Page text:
As of the 16th century, the area known as Kentucky was home to tribes from five different culture groups — Iroquoian, Hokan Sioux, Algonquian, Muskogean, and Yuchi. Around the Bluestone River was the Siouan Tutelo. North of the Tennessee River was the Yuchi and south of it was the Cherokee. Much of the interior of the state was controlled by the Algonquian Cisca and the confluence region of the Mississippi and Ohio was home to the Chickasaw. During a period known as the Beaver Wars, 1640–1680, another Algonquian tribe called the Maumee, or Mascouten was chased out of southern Michigan. The vast majority of them moved to Kentucky, pushing the Kispoko east and war broke out with the Tutelo that pushed them deeper into Appalachia, where they merged with the Saponi and Moneton. The Maumee were closely related to the Miami of Indiana. Later, the Kispoko merged with the Shawnee (who broke off from the Powhatan on the east coast) and the Thawikila of Ohio to form the larger Shawnee nation that inhabited the Ohio River Valley into the 19th century.
The Shawnee from the northwest and Cherokee from the south also sent parties into the area regularly for hunting. As more settlers entered the area, warfare broke out because the Native Americans considered the settlers to be encroaching on their traditional hunting grounds. Today, there are two state recognized tribes in Kentucky, the Southern Cherokee Nation of Kentucky and the Ridgetop Shawnee.
A 1790 U.S. government report states that 1,500 Kentucky settlers had been killed by Native Americans since the end of the Revolutionary War. In 1786, George Rogers Clark led a group of 1,200 men in actions against Shawnee towns on the Wabash River to begin the Northwest Indian War.
On December 31, 1776, the region of Virginia beyond the Appalachian Mountains was established as Kentucky County by the Virginia General Assembly. Kentucky County was abolished on June 30, 1780, when it was divided into Fayette, Jefferson, and Lincoln counties. On several occasions, the region’s residents petitioned the General Assembly and the Confederation Congress for separation from Virginia and statehood. Ten constitutional conventions were held in Danville between 1784 and 1792.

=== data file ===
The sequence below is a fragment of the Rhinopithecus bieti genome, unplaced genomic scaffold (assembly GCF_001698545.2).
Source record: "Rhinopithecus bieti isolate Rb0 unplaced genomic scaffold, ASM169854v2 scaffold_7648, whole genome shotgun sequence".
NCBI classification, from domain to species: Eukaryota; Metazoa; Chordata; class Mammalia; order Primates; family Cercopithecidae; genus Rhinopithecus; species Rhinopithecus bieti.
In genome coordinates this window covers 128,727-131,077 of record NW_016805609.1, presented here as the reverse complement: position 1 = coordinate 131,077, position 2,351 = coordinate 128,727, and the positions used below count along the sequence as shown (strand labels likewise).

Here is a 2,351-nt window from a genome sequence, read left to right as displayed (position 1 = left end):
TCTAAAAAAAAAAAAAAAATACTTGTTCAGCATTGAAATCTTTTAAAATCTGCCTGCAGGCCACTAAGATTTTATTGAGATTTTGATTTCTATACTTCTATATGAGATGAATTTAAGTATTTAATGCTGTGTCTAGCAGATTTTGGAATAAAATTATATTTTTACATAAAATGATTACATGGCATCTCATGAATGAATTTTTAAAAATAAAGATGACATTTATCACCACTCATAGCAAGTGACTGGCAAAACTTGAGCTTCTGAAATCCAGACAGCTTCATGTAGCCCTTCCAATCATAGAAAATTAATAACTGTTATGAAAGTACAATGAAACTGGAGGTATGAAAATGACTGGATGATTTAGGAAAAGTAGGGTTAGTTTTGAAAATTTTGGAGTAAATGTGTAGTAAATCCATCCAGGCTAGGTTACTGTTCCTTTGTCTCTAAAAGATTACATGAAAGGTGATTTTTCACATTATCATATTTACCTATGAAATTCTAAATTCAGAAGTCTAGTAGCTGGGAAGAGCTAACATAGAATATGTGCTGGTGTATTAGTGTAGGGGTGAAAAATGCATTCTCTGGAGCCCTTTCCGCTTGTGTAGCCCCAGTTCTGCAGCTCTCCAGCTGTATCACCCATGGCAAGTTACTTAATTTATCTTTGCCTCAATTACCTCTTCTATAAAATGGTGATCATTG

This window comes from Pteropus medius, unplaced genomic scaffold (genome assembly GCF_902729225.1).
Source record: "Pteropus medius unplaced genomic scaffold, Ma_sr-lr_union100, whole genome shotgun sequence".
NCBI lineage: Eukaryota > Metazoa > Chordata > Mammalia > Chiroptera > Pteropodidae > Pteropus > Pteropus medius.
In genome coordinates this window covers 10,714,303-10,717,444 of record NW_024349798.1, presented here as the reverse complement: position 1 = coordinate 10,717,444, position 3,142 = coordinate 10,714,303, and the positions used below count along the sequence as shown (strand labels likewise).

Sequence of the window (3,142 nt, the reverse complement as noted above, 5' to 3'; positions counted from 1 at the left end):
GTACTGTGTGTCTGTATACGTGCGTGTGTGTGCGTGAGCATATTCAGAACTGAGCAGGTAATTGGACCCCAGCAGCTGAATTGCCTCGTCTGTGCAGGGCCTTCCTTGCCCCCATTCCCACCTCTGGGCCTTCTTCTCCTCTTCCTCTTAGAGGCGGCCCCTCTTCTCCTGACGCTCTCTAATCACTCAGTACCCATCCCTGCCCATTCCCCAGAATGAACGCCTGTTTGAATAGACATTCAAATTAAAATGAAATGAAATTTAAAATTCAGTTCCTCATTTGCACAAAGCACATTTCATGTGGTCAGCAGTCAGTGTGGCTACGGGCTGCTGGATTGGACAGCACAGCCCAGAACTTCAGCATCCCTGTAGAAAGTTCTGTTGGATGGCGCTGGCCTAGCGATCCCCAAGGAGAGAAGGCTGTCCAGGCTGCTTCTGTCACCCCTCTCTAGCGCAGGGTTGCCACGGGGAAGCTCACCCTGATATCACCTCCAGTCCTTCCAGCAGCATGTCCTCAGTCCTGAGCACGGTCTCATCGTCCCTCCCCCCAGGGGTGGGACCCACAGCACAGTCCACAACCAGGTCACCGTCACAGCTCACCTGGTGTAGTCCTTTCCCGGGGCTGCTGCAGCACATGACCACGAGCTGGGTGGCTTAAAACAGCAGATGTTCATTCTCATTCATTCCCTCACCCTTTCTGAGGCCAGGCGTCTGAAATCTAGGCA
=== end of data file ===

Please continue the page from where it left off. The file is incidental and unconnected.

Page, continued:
Several factors contributed to the desire of the residents of Kentucky to separate from Virginia. First, traveling to the state capital was long and dangerous. Second, offensive use of local militia against Indian raids required authorization from the governor of Virginia. Last, Virginia refused to recognize the importance of trade along the Mississippi River to Kentucky’s economy. It forbade trade with the Spanish colony of New Orleans, which controlled the mouth of the Mississippi, but this was important to Kentucky communities.
The magnitude of these problems increased with the rapid growth of population in Kentucky, leading Colonel Benjamin Logan to call a constitutional convention in Danville in 1784. Over the next several years, nine more conventions were held. During one, General James Wilkinson proposed secession from both Virginia and the United States to become a ward of Spain, but the idea was defeated.
In 1788, Virginia granted its consent to Kentucky’s statehood in the form of two enabling acts. The second and operative act required that the Confederation Congress admit Kentucky into the Union by July 4, 1788. A Committee of the Whole reported that Kentucky be so admitted, and on July 3, the full Congress took up the question of Kentucky statehood. Unfortunately, one day earlier, Congress had learned of New Hampshire’s all-important ninth ratification of the proposed Constitution, thus establishing it as the new framework of governance for the United States. In light of this development, Congress thought that it would be “unadvisable” to admit Kentucky into the Union, as it could do so “under the Articles of Confederation” only, but not “under the Constitution”. Therefore it resolved…